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Pre-Season Meeting Open Lines of Communication Between Parents and Coaches

A forum for raising safety concerns, too


The most successful youth sports seasons are the ones that begin with a pre-season meeting for parents, players, coaches and team administrators. Blackboard, whistle and baseball

A preseason meeting sets a positive tone for the season by opening the lines of communication early so that everyone - parents, athletes, coaches and team parents - understands and agrees on what they expect from one another.

If your child's coach calls for a preseason meeting, be sure to attend. It is never a waste of time.

If one isn't planned, ask for one.

What to Expect

A good preseason meeting:

  • Gives parents the opportunity to find out the coach's style, philosophy (especially with respect to playing time), expectations and goals for the upcoming season.
  • Gives the coach a chance to set expectations for parents in terms of sideline behavior (explaining, for instance, just what a "zero tolerance policy" means in terms of yelling at game officials, etc.), getting players to practices and games on time and in uniform, etc.
  • Provides an opportunity for coaches and parents to develop a team charter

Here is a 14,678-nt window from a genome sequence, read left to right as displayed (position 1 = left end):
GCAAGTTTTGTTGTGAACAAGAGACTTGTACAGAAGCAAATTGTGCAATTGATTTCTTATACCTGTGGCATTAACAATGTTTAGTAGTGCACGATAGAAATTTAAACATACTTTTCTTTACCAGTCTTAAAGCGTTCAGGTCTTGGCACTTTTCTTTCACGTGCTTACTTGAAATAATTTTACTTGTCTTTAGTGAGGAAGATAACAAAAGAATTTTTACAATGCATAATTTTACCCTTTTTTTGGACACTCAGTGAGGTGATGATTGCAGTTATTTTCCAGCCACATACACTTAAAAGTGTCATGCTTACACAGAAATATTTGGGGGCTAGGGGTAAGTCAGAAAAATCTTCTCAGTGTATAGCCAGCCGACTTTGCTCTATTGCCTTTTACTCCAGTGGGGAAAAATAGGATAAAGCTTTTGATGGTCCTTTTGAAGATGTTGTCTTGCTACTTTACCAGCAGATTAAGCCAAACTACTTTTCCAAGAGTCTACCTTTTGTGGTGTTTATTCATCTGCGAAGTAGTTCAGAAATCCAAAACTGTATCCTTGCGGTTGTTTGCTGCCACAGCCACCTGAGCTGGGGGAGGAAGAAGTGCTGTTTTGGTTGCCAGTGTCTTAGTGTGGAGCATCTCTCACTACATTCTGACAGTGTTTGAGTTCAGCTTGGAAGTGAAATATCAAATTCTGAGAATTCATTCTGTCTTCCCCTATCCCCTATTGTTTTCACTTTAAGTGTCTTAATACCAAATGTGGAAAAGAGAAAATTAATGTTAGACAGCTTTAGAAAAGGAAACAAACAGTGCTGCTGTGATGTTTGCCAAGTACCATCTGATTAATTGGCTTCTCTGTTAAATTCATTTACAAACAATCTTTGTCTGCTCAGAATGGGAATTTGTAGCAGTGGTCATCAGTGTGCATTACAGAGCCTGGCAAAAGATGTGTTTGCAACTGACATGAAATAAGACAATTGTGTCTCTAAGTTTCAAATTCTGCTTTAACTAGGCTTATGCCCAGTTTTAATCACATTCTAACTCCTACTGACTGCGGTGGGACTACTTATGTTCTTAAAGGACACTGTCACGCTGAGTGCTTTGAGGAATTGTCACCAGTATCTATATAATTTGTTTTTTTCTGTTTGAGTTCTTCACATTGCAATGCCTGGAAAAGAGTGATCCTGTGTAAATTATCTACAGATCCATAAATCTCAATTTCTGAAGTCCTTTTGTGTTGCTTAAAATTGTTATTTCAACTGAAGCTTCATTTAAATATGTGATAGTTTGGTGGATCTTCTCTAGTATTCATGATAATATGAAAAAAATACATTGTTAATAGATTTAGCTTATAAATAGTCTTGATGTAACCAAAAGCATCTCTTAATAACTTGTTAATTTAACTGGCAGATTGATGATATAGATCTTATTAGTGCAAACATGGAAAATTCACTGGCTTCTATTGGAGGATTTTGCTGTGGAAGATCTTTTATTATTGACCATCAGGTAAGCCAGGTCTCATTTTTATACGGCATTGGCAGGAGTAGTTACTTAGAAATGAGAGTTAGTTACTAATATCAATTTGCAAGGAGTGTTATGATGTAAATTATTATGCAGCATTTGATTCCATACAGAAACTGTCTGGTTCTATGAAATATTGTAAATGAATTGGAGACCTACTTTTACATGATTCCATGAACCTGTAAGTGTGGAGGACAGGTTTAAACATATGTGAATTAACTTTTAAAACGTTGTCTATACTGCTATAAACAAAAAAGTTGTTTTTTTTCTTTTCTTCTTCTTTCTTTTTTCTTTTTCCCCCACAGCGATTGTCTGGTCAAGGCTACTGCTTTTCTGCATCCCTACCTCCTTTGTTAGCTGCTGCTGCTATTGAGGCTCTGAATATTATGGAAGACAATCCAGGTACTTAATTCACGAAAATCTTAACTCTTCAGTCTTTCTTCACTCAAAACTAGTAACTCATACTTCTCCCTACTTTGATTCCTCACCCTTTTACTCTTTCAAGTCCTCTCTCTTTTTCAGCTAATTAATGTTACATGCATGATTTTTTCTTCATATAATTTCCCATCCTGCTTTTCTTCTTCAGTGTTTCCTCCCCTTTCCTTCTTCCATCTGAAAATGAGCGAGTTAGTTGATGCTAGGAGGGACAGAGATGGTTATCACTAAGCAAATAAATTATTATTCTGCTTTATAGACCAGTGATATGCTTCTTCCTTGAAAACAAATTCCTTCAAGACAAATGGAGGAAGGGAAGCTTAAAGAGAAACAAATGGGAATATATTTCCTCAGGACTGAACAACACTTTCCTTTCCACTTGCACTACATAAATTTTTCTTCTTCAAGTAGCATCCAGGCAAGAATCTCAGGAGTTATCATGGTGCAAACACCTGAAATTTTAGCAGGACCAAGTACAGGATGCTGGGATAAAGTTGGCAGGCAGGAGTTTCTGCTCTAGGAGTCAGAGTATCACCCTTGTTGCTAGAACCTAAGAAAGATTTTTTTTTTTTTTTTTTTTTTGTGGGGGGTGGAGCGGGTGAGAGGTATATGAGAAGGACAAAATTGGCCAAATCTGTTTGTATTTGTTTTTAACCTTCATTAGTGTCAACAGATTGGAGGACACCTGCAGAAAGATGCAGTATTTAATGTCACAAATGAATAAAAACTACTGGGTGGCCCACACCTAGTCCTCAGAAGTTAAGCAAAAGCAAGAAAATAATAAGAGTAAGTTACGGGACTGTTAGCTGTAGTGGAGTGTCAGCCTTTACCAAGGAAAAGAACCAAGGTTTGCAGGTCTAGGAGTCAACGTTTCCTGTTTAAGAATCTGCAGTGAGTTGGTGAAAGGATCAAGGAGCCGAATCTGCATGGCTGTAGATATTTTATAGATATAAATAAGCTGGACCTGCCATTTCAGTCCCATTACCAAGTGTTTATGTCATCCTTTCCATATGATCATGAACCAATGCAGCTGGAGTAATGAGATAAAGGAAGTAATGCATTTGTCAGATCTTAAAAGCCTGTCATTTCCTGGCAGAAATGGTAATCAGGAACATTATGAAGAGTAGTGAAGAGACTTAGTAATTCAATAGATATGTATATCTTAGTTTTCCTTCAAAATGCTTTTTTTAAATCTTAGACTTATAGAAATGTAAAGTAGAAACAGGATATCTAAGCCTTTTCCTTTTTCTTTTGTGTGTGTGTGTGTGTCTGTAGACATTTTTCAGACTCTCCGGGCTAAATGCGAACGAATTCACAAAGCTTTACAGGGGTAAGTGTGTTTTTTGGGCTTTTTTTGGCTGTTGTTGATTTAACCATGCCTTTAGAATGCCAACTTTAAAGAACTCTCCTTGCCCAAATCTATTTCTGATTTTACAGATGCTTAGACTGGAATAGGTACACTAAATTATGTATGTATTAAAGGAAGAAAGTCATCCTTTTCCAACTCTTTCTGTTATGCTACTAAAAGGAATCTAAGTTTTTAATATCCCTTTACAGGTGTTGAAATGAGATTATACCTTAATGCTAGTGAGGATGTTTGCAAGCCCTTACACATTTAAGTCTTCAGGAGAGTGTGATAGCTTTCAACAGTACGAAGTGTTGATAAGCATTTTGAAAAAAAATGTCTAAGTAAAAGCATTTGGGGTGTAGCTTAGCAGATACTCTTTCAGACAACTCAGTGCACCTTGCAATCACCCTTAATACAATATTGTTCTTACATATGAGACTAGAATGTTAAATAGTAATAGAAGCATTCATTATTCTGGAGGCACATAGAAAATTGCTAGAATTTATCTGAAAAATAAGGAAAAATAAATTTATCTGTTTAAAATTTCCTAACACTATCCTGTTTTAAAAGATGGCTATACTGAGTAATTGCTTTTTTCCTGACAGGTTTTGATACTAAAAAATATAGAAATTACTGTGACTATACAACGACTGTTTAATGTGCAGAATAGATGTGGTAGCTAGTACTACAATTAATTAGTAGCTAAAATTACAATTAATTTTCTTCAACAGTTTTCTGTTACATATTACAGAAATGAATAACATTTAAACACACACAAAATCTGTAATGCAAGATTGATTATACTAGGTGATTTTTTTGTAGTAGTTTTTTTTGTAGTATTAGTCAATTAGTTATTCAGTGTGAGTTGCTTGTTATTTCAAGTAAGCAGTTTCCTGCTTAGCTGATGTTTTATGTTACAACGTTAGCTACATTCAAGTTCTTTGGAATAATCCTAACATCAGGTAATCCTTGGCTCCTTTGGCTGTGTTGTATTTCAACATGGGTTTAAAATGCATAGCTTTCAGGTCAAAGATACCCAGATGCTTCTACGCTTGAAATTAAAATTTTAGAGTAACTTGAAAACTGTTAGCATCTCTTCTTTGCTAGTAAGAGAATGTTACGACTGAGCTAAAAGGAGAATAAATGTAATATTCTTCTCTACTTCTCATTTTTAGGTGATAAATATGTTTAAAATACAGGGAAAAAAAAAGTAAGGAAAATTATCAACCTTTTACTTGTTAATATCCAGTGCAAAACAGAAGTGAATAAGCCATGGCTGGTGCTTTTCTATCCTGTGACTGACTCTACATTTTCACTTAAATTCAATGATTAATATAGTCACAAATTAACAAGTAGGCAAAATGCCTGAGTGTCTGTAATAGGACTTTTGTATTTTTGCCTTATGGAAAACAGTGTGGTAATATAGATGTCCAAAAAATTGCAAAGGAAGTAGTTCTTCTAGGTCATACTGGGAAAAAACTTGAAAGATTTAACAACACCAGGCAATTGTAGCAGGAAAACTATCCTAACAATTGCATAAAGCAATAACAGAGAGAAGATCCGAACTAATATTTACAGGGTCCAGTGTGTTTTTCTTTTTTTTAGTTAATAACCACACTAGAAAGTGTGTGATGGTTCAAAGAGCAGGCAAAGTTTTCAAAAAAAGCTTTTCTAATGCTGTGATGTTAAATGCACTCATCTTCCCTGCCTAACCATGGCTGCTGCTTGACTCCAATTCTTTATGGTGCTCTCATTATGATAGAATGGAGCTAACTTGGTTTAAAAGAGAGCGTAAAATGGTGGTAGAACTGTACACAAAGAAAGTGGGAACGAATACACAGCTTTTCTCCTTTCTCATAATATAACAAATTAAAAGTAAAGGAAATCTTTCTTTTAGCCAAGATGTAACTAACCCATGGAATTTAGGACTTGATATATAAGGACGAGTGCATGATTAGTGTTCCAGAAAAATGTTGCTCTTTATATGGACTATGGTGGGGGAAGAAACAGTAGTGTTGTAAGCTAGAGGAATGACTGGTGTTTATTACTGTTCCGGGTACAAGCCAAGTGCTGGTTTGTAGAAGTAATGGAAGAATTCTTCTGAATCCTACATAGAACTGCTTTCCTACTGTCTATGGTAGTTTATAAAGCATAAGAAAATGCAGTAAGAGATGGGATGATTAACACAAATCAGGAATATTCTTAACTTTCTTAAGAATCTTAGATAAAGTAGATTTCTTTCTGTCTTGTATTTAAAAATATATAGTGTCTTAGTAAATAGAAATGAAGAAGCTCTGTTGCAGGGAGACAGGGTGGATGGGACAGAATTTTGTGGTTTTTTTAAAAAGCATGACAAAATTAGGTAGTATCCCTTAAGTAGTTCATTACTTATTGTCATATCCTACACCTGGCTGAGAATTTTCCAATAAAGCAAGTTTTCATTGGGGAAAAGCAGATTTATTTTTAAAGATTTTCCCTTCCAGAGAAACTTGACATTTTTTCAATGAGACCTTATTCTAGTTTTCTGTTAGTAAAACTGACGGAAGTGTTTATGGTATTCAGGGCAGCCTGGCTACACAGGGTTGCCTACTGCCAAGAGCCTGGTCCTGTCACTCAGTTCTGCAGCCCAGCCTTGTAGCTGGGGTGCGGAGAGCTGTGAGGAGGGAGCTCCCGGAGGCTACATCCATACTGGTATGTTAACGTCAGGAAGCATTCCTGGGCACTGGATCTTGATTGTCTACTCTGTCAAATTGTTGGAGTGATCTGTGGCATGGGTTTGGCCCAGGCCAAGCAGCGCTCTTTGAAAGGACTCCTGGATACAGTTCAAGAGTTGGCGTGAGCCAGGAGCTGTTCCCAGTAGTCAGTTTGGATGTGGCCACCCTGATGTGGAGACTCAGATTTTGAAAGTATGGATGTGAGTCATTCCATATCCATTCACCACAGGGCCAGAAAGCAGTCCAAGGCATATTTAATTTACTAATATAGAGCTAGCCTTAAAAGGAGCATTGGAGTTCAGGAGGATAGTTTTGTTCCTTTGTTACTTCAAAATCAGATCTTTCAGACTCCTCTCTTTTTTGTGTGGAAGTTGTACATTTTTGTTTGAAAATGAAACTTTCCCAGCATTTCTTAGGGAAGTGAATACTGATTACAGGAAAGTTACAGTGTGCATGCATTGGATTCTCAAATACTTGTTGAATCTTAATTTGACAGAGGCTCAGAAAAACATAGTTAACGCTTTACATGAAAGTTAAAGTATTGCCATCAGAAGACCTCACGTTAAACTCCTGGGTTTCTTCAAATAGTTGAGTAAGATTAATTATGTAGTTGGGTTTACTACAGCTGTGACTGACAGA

• Provides an opportunity to set behavioral boundaries to prevent abuse and harassment (including verbal, physical, and sexual abuse and bullying).
  • Gives coaches a chance to educate parents on the rules (parents sometimes forget that the rules aren't always the same as the pros or older kids use; knowing the rules can prevent misunderstandings during the season);
  • Discussing injury prevention and treatment (warm-ups, conditioning, hydration, first-aid, the emergency medical plan, and, particularly in spring contact and collision sports such as lacrosse, soccer, and baseball, the important subject of concussions (including knowing the signs and symptoms, understanding that immediate removal from play in case of suspected concussion is, if not mandated by state law, strongly recommended by all concussion experts, and the important role parents play in the concussion recognition, treatment and recovery);  
  • Allows for an exchange of important information between coaches and parents (e-mail addresses, phone numbers, season schedule, maps to away games etc.)
  • Provides a forum for parents to have their questions or concerns answered
  • Offers parents a chance to become involved in the team as more than just a spectator, such as by becoming a team administrator (a/k/a "team parent"), organizing a "water and orange" schedule, getting and distributing directions to away games, organizing car pools or helping out at practices.

For a longer article exploring in depth the twenty-one topics that should be addressed at every pre-season meeting, click here

Adapted from the book, Home Team Advantage: The CriticalRole of Mothers in Youth Sports (HarperCollins 2006) by Brooke de Lench, Founder of MomsTeam.com.

Revised August 31, 2013


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